When parents are from different countries... - Mothering Forums

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#1 of 29 Old 06-03-2003, 07:55 PM - Thread Starter
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I'm interested to hear how other couples have dealth with issues that arise when the parents are from different countries / cultures. My dh is from England, and we live in America. However, he is VERY English (he is only living here to make me happy - he'd much rather be in England) and wants to raise our daughter to be English as well as American. We very well may move to England in the not-so-distant future, so it makes sense to incorporate English traditions / holidays / culture, etc. into our parenting. But it's difficult for me when theres so much of American culture to teach to remember to incorporate English. One issues that comes to mind is table manners - they are very different in England than in America. Some things (table manners) that are considered etiquette in England are considered rude here. How do I teach her American table manners when her father will be doing things that I'll be teaching her are rude. Does this make sense? Has anyone else dealt with this sort of thing?
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#2 of 29 Old 06-03-2003, 08:39 PM
 
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Can you give some examples?


In any event, I have found that kids tend to adapt pretty quickly to "cultural norms" When I was a camp counselor, I had a group of kids from Etheopia, and they came eating with their hands. These were eight year old girls and they quickly saw this was a "no no" here. They were eating with a knife and fork within a week.
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#3 of 29 Old 06-04-2003, 12:31 AM
 
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I am also a little confused as to what English table manners are considered rude by Americans? I am British married to an American and I only ever get comments on how well mannered my kids are.

I'm just curious. :

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#4 of 29 Old 06-04-2003, 01:40 AM
 
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My husband is French, and apart from her not speaking French very well yet, I haven't noted any serious cultural differences that would shock the French!

My MIL does make comments from time to time about how permissive I am. For example, she swears it is unacceptable in France for a child to touch things in a store. I figure that as long as she's not breaking anything or doing something I wouldn't do, I don't care.

But I don't worry about it and don't think it will prevent her from getting along just fine there some day!

I agree with alexa07 that kids are so adaptable.
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#5 of 29 Old 06-04-2003, 08:41 AM - Thread Starter
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The table manners I'm speaking of are holding the fork upside down and always holding a knife. I know it sounds petty, but I was raised to cut my food, then place the knife on the table until I needed it again. And to hold the fork a certain way. But I noticed English people do these things (even Queen Victoria did them in the movie Mrs. Brown, so I know it's not just my husband's family and friends). Anyway, I always notice in restaurants in England that I'm the only one not doing these things, so I'm sure it looks like I don't have the proper table manners when I'm over there. So I don't want dd to stand out in that regard when/if we move to England. But for the life of me I can't figure out how to teach her two different ways to eat!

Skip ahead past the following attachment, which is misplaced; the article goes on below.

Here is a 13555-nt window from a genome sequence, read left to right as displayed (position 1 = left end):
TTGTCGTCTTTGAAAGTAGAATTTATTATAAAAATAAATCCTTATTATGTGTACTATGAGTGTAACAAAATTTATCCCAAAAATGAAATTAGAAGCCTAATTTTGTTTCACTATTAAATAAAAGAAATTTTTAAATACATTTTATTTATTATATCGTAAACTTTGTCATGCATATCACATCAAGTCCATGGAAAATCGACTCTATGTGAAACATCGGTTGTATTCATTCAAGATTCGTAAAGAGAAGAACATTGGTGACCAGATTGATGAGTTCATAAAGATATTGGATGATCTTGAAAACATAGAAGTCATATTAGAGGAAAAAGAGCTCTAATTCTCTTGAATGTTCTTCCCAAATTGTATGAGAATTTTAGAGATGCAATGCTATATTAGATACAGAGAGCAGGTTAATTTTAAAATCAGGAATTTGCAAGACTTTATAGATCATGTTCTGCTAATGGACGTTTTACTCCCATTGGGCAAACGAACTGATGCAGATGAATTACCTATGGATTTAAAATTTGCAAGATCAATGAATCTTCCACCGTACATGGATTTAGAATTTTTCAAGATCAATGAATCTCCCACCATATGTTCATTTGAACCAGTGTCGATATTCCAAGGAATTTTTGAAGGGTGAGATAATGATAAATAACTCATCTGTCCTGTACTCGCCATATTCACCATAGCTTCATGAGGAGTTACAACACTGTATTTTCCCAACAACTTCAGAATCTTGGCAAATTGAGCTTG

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#6 of 29 Old 06-04-2003, 09:15 AM - Thread Starter
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My apologies if my post sounded like I was insulting English table manners. I don't want this to end up a debate between English and American table manners, because I have a real question here. Let me switch gears - what about holidays then? Should we celebrate 4th of July? Thanksgiving? Boxing Day? All of them or only the shared holidays?
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#7 of 29 Old 06-04-2003, 09:44 AM
 
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Quote:
Originally posted by MilliesMum
The table manners I'm speaking of are holding the fork upside down and always holding a knife. I know it sounds petty, but I was raised to cut my food, then place the knife on the table until I needed it again. And to hold the fork a certain way. But I noticed English people do these things (even Queen Victoria did them in the movie Mrs. Brown, so I know it's not just my husband's family and friends). Anyway, I always notice in restaurants in England that I'm the only one not doing these things, so I'm sure it looks like I don't have the proper table manners when I'm over there. So I don't want dd to stand out in that regard when/if we move to England. But for the life of me I can't figure out how to teach her two different ways to eat!
Now I understand! I would have to say you (American's) are doing it wrong! Anyway, I have a 13 year old who can eat both ways, depending where she is. So I wouldn't sweat it. No one in the UK is going to be concerned if younger children don't "hold" their knife and fork correctly!

To be honest, I think you a making a "meal of this"

Deborah

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#8 of 29 Old 06-04-2003, 09:57 AM